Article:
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Warsaw remembers Raoul Wallenberg

PR dla Zagranicy
Peter Gentle 24.05.2012 12:34
A conference took place at Warsaw's Jewish Theatre this week on the life of Raoul Wallenberg, born 100 years ago this year, who tried to save the lives of tens of thousands of Jews in Nazi-occupied Hungary during WW II.

photo
photo - PAP/Rafal Guz

The conference, “Man in a brutal reality”, on Monday, was in honour of the architect, businessman and diplomat for his work in trying to save Jews by providing them with Swedish documentation and safe houses.

Wallenberg insisted that drastic measures were needed to save Jewish lives from extermination and numerous eye-witness reports described him as “courageous” when facing the Nazis while serving as Sweden's special diplomatic envoy in Budapest.

Wallenberg was detained on suspicion of espionage by the Soviet Red Army in 1945, after the Nazis fled Hungary, and it is believed that he was taken back to Moscow where he reportedly died on 17 July 1945 in the feared KGB Lubyanka prison.

The circumstances of his imprisonment and death remain obscure to this day, however.

The special conference devoted to the life of Wallenberg this week was led by former Israeli ambassador to Poland, Professor Shevah Weiss and was attended by luminaries in the field of Polish-Jewish relations such as former Auschwitz survivor and Polish foreign minister Professor Władysław Bartoszewski.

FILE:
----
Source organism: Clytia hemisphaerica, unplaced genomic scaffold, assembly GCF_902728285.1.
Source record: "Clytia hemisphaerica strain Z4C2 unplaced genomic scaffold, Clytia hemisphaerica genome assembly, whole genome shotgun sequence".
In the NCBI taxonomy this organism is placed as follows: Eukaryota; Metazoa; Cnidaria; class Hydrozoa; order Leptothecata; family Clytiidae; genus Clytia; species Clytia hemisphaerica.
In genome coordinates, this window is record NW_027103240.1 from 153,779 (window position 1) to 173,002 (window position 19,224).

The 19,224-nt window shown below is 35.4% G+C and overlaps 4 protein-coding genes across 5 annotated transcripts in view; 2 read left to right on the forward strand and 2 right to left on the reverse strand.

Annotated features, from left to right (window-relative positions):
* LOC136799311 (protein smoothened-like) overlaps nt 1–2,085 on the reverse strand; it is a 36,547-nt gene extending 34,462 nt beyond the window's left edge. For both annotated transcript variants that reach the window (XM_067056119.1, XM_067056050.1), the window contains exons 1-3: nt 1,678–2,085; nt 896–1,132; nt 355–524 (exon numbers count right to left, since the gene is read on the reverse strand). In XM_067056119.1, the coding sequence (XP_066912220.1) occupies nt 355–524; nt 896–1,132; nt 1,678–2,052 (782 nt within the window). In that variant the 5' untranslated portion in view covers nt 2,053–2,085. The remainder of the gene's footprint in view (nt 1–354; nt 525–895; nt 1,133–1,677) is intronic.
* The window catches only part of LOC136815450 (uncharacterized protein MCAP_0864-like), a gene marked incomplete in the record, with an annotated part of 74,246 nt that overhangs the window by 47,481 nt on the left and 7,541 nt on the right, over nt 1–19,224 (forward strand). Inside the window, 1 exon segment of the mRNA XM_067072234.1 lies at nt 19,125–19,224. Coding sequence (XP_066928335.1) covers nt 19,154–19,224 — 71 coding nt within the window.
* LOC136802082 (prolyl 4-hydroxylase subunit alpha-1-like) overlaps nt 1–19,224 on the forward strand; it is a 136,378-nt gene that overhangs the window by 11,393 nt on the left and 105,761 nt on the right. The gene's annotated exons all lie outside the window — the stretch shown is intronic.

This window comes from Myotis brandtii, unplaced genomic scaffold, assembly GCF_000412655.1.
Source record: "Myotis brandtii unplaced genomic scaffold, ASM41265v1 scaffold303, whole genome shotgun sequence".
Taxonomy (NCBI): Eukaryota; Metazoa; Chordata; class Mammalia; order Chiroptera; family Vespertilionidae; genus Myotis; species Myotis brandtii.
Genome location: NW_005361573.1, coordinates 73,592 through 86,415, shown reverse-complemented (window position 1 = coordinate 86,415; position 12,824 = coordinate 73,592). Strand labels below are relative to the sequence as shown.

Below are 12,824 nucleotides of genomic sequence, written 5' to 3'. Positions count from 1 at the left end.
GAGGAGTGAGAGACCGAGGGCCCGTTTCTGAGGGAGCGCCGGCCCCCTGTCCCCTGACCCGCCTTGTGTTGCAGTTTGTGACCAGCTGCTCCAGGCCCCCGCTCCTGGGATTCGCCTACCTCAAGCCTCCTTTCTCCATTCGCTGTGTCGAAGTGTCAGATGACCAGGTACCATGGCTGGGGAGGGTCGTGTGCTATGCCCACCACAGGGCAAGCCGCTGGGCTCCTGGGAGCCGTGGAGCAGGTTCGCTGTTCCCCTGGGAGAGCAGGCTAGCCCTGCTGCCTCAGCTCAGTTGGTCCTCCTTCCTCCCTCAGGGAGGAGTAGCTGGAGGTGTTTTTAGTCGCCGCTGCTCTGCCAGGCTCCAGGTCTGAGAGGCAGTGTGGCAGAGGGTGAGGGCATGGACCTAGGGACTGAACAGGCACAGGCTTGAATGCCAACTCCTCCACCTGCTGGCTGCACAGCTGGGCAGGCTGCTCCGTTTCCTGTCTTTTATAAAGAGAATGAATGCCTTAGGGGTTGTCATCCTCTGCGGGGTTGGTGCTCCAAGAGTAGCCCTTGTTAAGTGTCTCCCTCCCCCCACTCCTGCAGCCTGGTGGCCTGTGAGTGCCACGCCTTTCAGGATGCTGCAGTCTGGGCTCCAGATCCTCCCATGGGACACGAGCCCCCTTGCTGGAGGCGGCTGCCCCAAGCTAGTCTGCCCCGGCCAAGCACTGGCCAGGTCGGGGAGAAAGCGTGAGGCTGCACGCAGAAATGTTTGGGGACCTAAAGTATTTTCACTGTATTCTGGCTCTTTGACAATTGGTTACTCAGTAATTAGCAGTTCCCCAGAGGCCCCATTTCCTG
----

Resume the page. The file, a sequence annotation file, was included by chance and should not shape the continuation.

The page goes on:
The event was organized by the Hungarian Embassy in Poland, the Hungarian Cultural Institute in Poland, the Israeli embassy in Poland, the Swedish embassy in Poland, and the Jewish Theatre of Warsaw.

In addition to the debate, the Museum of the History of Polish Jews conducted educational workshops focusing on the life of Raoul Wallenberg and the ceremonies ended with a musical performance by the Budapest Odessa Klezmer Band.

Statue defaced

The conference came a day before a statue in Budapest of Swedish diplomat Raoul Wallenberg, was defaced.

The statue had five severed pigs’ feet strung on rope, one of them positioned by Wallenberg’s head.

The Hungarian government has condemned the "brutal defilement" of the Wallenberg monument and the "degradation" of his memory. (pg)

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